Understanding your hybrid cloud skills gap
Hybrid cloud is the most preferred cloud deployment model among businesses and large organisations around the world. However, migrating to a suitable hybrid cloud deployment and getting the most out of it remains a complex proposition. In order to prepare for a cloud migration, organisations need access to a sophisticated set of skills across a number of disciplines including public cloud, private cloud, networking and more.
So how should organisations evaluate whether to push ahead on their own or partner with external experts? We look at three questions IT and business leaders should ask themselves before they commit to hybrid cloud.
Do you have the right people?
Finding people with the right skill set for your organisation’s deployment can be a challenge. The right cloud environment for each organisation to migrate to can be very different. Even with the same platforms, there may be differences in the way that it is set up. The differences can come from the cloud architecture, compliance, network configuration, and operating system management to the applications that are running on the infrastructure.
Therefore, careful planning and identifying the skills you need to meet your business objectives is the first hurdle. Most of the major cloud providers offer certifications in their respective platforms to help you identify talent that is qualified in the areas you need. AWS for example has associate and professional levels for architect, developer and operations roles, with further certifications for specialities including Big Data and advanced networking.
Qualified professionals are in high demand around the world. In Australia for example, the statistics show that over the past year the number of AWS job postings was consistently 6 to 12 times the number of job seekers looking at the roles. According to the 2017 State of the CIO report, 60% of responding CIOs said they are experiencing an on-going skills shortage1. The shortage of skilled professionals is driving up the cost of recruitment as companies compete to attract and retain the best talent. Going forward, it will become increasingly difficult to find the right talents due to the growing competition.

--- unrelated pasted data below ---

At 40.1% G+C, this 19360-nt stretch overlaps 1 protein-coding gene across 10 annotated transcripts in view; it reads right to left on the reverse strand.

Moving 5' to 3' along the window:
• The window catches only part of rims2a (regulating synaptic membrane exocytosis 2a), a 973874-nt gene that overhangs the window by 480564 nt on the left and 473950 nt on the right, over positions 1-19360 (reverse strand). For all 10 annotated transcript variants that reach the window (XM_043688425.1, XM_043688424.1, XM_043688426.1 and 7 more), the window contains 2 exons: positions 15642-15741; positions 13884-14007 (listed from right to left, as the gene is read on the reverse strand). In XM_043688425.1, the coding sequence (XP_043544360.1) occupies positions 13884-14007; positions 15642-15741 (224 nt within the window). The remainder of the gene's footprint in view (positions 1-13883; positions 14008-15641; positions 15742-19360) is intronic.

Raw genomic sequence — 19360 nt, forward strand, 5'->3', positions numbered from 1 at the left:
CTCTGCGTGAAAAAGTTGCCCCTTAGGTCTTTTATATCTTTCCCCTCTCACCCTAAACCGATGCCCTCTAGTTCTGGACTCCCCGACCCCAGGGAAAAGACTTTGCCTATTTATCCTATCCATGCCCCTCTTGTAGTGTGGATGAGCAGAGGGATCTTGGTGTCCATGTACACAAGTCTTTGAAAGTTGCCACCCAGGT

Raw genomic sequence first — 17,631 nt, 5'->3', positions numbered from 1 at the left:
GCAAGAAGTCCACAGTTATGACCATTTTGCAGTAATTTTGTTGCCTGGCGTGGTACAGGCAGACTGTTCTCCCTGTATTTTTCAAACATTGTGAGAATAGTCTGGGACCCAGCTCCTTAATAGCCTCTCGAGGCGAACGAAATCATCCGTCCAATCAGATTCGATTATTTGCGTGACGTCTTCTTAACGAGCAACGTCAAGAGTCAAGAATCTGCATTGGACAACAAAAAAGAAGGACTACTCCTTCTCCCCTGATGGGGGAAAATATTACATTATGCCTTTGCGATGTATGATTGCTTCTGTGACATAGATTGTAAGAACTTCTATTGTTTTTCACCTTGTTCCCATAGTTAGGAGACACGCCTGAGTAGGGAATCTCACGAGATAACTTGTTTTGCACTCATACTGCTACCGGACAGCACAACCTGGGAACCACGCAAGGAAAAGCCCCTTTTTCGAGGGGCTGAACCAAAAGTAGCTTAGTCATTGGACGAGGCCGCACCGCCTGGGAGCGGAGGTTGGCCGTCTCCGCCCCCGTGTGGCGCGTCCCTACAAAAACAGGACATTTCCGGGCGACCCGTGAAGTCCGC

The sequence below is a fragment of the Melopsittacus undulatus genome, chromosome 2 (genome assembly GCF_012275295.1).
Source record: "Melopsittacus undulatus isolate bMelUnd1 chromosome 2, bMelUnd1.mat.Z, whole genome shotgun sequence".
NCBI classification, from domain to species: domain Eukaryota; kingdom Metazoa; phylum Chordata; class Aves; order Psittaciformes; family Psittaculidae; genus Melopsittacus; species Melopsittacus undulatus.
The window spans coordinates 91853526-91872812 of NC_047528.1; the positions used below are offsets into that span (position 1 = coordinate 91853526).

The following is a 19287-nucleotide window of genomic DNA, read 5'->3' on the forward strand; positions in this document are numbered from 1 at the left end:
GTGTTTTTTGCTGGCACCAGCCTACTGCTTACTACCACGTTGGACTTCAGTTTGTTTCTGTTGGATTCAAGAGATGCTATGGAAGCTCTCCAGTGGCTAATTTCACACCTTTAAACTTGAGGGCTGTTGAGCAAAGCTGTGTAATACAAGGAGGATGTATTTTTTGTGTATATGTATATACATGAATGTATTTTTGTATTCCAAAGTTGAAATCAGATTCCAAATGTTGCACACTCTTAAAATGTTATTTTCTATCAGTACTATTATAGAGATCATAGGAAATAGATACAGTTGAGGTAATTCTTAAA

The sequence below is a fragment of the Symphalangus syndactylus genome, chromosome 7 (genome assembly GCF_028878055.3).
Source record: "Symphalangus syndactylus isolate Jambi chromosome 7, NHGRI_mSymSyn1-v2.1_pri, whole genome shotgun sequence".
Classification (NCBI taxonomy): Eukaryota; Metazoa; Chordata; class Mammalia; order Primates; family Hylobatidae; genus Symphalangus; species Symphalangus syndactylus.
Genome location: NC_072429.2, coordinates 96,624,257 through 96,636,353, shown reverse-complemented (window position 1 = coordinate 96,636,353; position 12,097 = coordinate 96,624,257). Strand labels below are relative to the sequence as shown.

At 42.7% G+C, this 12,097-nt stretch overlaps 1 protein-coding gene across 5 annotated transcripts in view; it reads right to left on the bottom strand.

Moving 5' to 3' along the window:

Can you keep up with innovation?
Even with skilled staff in place, organisations can struggle to keep up with the pace of innovation in cloud services. AWS added 1,000 new features and capabilities in 20162 , an average of three new things every day while other cloud services providers are ramping up their speed of innovation and deployment in order to compete.
Serverless architectures, for example, are heralded as one of the next big things for IT optimisation and flexibility; software containers are becoming more widespread as organisations take advantage to minimise development times by creating portable applications that work in any environment.
Cloud architects and DevOps teams will need to spend time constantly learning about these new innovations to understand if and how they can benefit your organisations. Education and certification courses can also bare costs, especially if staff need to be trained up on several different disciplines. They are an investment in the individual, and if that person leaves the business their expertise and investment goes with them.
Is DIY hybrid cloud easily obtainable or a distraction?
Some organisations already employ staff with the relevant skills and knowledge to build and operate hybrid cloud. However, if you remove these individuals from their day jobs to get hands on with this project, there are several other repercussions to the core business. The cloud migration may be delayed as resources become stretched, or business-as-usual issues might take a back seat resulting in poorer experiences for current users and customers. Neither outcome is ideal.
Given the aforementioned challenges, the competitive marketplace for cloud skills, and the need to move quickly with hybrid cloud deployments to achieve strategic business goals, it is no surprise that 84% of Asian companies 3 are turning to cloud consulting partners and managed services providers to help plan their migration.
Professional services and consulting teams can help to create the plan and architecture for deployment, assist in the initial migration, and optimise governance, security and performance. Bringing in certified cloud experts with significant battle-tested experience on migration projects and cloud management can help deliver a strategy from network connectivity through to application and architectures that works for your business.
The question of whether to plan and execute migrations and deployments in-house or partner with a leading technology company may not be a definitive choice, and much like the cloud environment, be a hybrid mix of in-house experience and professional expertise. For more information on how we are helping organisations get the most from hybrid cloud, read our 2018 best practice guide for hybrid cloud here.